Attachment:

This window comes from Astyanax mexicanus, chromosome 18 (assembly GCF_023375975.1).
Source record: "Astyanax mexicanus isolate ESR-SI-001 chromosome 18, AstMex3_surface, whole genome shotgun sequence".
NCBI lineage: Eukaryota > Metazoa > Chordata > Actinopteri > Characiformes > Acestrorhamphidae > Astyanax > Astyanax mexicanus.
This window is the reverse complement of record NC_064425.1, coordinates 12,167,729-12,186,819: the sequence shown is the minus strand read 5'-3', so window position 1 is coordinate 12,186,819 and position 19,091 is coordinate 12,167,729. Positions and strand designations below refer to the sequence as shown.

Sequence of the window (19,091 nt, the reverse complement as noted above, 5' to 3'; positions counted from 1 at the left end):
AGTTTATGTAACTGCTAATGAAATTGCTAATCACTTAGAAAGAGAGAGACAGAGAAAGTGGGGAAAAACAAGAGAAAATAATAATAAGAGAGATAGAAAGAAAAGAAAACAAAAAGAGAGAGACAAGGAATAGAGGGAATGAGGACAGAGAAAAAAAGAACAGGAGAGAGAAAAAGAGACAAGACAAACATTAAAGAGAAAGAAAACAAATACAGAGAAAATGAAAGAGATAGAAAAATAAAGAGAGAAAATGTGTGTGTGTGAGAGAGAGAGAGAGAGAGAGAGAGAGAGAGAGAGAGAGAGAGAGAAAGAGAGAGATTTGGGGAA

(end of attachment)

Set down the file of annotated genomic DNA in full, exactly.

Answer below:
This window comes from Astyanax mexicanus, chromosome 18 (assembly GCF_023375975.1).
Source record: "Astyanax mexicanus isolate ESR-SI-001 chromosome 18, AstMex3_surface, whole genome shotgun sequence".
NCBI lineage: Eukaryota > Metazoa > Chordata > Actinopteri > Characiformes > Acestrorhamphidae > Astyanax > Astyanax mexicanus.
This window is the reverse complement of record NC_064425.1, coordinates 12,167,729-12,186,819: the sequence shown is the minus strand read 5'-3', so window position 1 is coordinate 12,186,819 and position 19,091 is coordinate 12,167,729. Positions and strand designations below refer to the sequence as shown.

Sequence of the window (19,091 nt, the reverse complement as noted above, 5' to 3'; positions counted from 1 at the left end):
AGTTTATGTAACTGCTAATGAAATTGCTAATCACTTAGAAAGAGAGAGACAGAGAAAGTGGGGAAAAACAAGAGAAAATAATAATAAGAGAGATAGAAAGAAAAGAAAACAAAAAGAGAGAGACAAGGAATAGAGGGAATGAGGACAGAGAAAAAAAGAACAGGAGAGAGAAAAAGAGACAAGACAAACATTAAAGAGAAAGAAAACAAATACAGAGAAAATGAAAGAGATAGAAAAATAAAGAGAGAAAATGTGTGTGTGTGAGAGAGAGAGAGAGAGAGAGAGAGAGAGAGAGAGAGAGAGAGAGAAAGAGAGAGATTTGGGGAA